As for Gladys City, it developed as a boomtown of frame shanties, not the model city of Higgins’ dreams. Today, Spindletop Gladys City Boomtown, operated by Lamar University, offers a self-guided tour of the grounds and fifteen re-constructed buildings filled with objects from the oil boom era. On January 14 each year, visitors are invited to the Lucas Gusher Celebration. You may have noticed that Higgins’ name isn’t included in the event.

The First Oil Well in Texas

Everyone knows about Spindletop, the 1901 oil discovery that changed the world and thrust Texas into the big-time petroleum business. A few people know that in 1895 the city fathers of Corsicana hired an experienced Kansas drilling outfit to increase the town’s much-needed

Tol Barret,
Courtesy East Texas Research Center

water supply. To the chagrin of the politicians, they discovered oil instead and quickly abandoned the well. The story of Tol Barret, who brought in Texas’ first oil well in 1866, slipped under the radar.

Tol Barret House

Texas oilmen are known for strutting about in cowboy boots and living a lavish lifestyle, but Tol Barret doesn’t fit that mold. Even his home located five miles south of Nacogdoches on a pine tree plantation fails to meet the grand standards of the Texas wildcatters.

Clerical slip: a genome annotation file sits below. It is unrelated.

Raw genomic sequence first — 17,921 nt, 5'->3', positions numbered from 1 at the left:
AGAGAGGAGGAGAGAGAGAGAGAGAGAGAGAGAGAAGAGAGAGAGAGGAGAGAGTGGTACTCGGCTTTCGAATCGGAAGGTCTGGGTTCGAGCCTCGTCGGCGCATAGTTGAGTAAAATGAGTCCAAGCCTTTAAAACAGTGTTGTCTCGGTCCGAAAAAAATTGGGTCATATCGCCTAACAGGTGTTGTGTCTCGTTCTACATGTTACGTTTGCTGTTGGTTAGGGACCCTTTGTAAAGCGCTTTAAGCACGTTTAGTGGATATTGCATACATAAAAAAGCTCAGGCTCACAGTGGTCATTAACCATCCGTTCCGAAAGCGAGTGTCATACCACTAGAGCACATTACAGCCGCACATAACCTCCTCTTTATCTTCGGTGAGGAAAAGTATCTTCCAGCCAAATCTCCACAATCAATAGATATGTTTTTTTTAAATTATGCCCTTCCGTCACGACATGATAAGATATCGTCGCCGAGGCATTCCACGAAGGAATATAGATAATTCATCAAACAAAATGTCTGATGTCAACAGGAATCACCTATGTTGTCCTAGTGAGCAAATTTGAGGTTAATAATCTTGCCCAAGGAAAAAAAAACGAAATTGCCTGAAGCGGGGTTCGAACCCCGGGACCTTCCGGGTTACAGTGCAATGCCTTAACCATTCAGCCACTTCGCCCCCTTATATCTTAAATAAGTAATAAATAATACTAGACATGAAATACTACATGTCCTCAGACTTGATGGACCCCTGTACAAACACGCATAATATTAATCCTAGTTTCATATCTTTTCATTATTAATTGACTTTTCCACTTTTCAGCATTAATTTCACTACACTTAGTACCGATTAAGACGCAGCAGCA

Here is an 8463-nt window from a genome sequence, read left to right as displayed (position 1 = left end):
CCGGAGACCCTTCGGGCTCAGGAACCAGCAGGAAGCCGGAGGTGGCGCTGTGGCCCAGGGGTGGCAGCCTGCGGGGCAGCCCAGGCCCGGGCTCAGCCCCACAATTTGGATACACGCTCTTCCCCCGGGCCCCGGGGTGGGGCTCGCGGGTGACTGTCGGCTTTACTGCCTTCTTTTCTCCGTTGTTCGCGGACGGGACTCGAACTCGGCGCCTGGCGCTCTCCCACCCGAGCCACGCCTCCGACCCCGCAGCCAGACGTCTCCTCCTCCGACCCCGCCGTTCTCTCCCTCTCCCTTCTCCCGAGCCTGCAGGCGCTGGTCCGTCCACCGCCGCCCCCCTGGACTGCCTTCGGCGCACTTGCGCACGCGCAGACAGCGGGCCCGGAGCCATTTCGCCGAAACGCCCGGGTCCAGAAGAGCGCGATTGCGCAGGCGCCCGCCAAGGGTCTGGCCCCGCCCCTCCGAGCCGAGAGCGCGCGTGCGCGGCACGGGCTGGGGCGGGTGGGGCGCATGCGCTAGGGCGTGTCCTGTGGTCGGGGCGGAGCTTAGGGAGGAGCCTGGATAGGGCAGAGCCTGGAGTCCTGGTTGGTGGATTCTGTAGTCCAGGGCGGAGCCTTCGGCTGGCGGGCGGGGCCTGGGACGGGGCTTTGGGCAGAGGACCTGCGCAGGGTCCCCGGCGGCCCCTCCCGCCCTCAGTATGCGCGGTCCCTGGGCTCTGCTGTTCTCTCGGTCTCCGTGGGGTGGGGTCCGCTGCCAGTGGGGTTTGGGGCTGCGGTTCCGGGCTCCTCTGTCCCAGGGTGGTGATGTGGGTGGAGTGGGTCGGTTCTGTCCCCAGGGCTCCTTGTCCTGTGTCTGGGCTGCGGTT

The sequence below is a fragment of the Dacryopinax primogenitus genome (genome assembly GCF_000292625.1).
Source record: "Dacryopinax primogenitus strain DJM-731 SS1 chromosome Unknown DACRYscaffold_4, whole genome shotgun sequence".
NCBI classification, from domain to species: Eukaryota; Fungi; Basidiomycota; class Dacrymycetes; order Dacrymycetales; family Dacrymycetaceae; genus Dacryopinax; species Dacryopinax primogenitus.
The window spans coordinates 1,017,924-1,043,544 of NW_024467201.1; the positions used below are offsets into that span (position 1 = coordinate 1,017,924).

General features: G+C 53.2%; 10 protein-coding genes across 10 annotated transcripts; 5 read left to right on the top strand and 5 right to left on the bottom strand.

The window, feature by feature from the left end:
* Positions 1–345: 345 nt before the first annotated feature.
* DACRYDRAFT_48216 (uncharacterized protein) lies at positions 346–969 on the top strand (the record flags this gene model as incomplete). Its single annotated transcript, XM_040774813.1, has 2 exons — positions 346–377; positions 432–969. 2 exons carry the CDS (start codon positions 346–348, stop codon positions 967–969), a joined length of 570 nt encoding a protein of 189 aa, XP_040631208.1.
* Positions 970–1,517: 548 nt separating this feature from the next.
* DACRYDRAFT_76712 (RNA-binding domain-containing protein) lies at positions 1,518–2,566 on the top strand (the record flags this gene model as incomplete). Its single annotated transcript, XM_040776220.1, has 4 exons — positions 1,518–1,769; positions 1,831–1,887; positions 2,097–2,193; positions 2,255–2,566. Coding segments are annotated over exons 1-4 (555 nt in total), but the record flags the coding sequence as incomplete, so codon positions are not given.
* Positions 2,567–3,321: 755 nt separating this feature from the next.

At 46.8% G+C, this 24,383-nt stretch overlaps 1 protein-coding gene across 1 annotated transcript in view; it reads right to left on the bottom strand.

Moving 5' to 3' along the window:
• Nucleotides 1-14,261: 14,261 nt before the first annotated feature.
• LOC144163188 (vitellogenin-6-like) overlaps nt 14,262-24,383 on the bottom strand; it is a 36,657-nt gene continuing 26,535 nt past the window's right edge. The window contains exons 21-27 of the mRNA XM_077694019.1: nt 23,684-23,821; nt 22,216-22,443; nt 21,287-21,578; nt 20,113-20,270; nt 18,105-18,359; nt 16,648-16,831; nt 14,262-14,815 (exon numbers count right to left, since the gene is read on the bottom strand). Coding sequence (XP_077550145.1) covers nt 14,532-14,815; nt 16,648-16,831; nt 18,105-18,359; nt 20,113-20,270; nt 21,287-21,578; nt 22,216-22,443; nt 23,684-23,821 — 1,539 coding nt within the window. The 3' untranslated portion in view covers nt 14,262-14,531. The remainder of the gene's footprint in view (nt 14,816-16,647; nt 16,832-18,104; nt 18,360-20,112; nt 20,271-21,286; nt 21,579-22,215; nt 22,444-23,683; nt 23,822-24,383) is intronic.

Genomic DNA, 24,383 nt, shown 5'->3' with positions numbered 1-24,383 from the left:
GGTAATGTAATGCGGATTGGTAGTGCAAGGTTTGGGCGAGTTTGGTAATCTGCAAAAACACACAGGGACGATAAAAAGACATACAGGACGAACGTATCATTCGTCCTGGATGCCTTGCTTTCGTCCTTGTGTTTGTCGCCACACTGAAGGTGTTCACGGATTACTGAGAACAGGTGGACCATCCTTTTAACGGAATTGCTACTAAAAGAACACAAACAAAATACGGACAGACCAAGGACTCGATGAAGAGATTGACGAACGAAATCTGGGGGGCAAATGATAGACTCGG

Barret arrived as a child in deep East Texas and grew up aware that oil seeped into water wells, that hogs wallowing on creek beds got slimy with oil, and he probably knew that a water well in a nearby county caught fire in 1848 and burned for a year—all signs to the self-educated young man that contrary to the opinion of “experts,” oil lay in those pine tree covered hills.

Geologists expected to find oil only on the east coast, and they were proven correct in 1859 when Northwest Pennsylvania produced the first well in the United States. Undeterred Barret leased a tract of land that same year, but lack of equipment and the Civil War interrupted his plan.

Barret Parlor

After serving in the Confederate Army, Barret came home, formed the Melrose Petroleum Oil Company with four other men, and renewed his lease. Mounting an auger that was eight feet long and eight inches in diameter on a tripod, he used a steam engine for drilling and a mule to pull the auger out of the hole. In that primitive fashion, he bored to 106 feet, where, in early fall of 1866 he struck oil. The first Texas oil well produced ten barrels a day.

Auger fastened to a pipe and rotated by a steam-driven cogwheel — the basic principle of rotary drilling.
Am. Oil & Gas Hist. Soc.

Barret rushed to Pennsylvania to secure financing and hired an experienced operator to begin the second well. Barret’s luck began to run out. Oil prices plummeted from $6.59 to $1.35 a barrel, the well didn’t come in as expected at eighty feet, and the driller shut down and headed home.

Meantime, Barret’s home burned and his in-laws gave him a house where he and his wife raised eleven children. Broke and unable to convince Pennsylvania oil operators of the merits of Texas petroleum, Barret gave up. He spent the remainder of his life managing his wife’s farms and a mercantile store in Melrose.

He lived until 1913, long enough to see that he had been correct. An oil boom hit the field in 1887 where Barret had drilled, and the granddaddy of them all, Spindletop, gushed in 1901. Texas, indeed, became the oil capital of the world.